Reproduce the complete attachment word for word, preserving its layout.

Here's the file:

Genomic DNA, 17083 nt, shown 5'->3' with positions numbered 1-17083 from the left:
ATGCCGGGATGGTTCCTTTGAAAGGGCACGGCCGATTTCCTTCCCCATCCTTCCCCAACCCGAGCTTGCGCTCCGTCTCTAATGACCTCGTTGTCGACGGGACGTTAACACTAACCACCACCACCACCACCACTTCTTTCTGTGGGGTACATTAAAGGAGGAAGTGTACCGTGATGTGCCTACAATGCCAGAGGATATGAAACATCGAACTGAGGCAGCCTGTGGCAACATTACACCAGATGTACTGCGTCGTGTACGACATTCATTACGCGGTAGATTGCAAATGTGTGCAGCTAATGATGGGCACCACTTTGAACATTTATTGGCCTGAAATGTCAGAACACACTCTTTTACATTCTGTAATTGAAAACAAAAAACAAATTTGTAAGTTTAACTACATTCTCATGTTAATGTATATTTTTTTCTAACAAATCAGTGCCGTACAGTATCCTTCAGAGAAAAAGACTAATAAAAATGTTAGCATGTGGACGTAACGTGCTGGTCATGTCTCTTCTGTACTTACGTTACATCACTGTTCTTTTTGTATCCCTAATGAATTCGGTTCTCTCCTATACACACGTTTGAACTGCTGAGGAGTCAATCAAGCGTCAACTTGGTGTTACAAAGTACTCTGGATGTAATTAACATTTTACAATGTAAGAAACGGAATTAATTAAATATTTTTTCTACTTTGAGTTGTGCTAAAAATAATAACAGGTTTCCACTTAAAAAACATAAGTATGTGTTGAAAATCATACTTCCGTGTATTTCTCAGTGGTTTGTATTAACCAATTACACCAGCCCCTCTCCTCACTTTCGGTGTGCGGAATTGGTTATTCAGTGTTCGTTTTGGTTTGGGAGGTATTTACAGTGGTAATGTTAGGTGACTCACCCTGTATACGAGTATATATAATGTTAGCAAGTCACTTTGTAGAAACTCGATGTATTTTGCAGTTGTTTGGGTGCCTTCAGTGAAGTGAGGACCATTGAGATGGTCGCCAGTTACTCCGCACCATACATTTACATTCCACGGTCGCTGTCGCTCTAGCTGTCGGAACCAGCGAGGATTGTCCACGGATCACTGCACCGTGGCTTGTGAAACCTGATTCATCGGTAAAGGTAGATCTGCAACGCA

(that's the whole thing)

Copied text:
Genomic DNA, 17083 nt, shown 5'->3' with positions numbered 1-17083 from the left:
ATGCCGGGATGGTTCCTTTGAAAGGGCACGGCCGATTTCCTTCCCCATCCTTCCCCAACCCGAGCTTGCGCTCCGTCTCTAATGACCTCGTTGTCGACGGGACGTTAACACTAACCACCACCACCACCACCACTTCTTTCTGTGGGGTACATTAAAGGAGGAAGTGTACCGTGATGTGCCTACAATGCCAGAGGATATGAAACATCGAACTGAGGCAGCCTGTGGCAACATTACACCAGATGTACTGCGTCGTGTACGACATTCATTACGCGGTAGATTGCAAATGTGTGCAGCTAATGATGGGCACCACTTTGAACATTTATTGGCCTGAAATGTCAGAACACACTCTTTTACATTCTGTAATTGAAAACAAAAAACAAATTTGTAAGTTTAACTACATTCTCATGTTAATGTATATTTTTTTCTAACAAATCAGTGCCGTACAGTATCCTTCAGAGAAAAAGACTAATAAAAATGTTAGCATGTGGACGTAACGTGCTGGTCATGTCTCTTCTGTACTTACGTTACATCACTGTTCTTTTTGTATCCCTAATGAATTCGGTTCTCTCCTATACACACGTTTGAACTGCTGAGGAGTCAATCAAGCGTCAACTTGGTGTTACAAAGTACTCTGGATGTAATTAACATTTTACAATGTAAGAAACGGAATTAATTAAATATTTTTTCTACTTTGAGTTGTGCTAAAAATAATAACAGGTTTCCACTTAAAAAACATAAGTATGTGTTGAAAATCATACTTCCGTGTATTTCTCAGTGGTTTGTATTAACCAATTACACCAGCCCCTCTCCTCACTTTCGGTGTGCGGAATTGGTTATTCAGTGTTCGTTTTGGTTTGGGAGGTATTTACAGTGGTAATGTTAGGTGACTCACCCTGTATACGAGTATATATAATGTTAGCAAGTCACTTTGTAGAAACTCGATGTATTTTGCAGTTGTTTGGGTGCCTTCAGTGAAGTGAGGACCATTGAGATGGTCGCCAGTTACTCCGCACCATACATTTACATTCCACGGTCGCTGTCGCTCTAGCTGTCGGAACCAGCGAGGATTGTCCACGGATCACTGCACCGTGGCTTGTGAAACCTGATTCATCGGTAAAGGTAGATCTGCAACGCA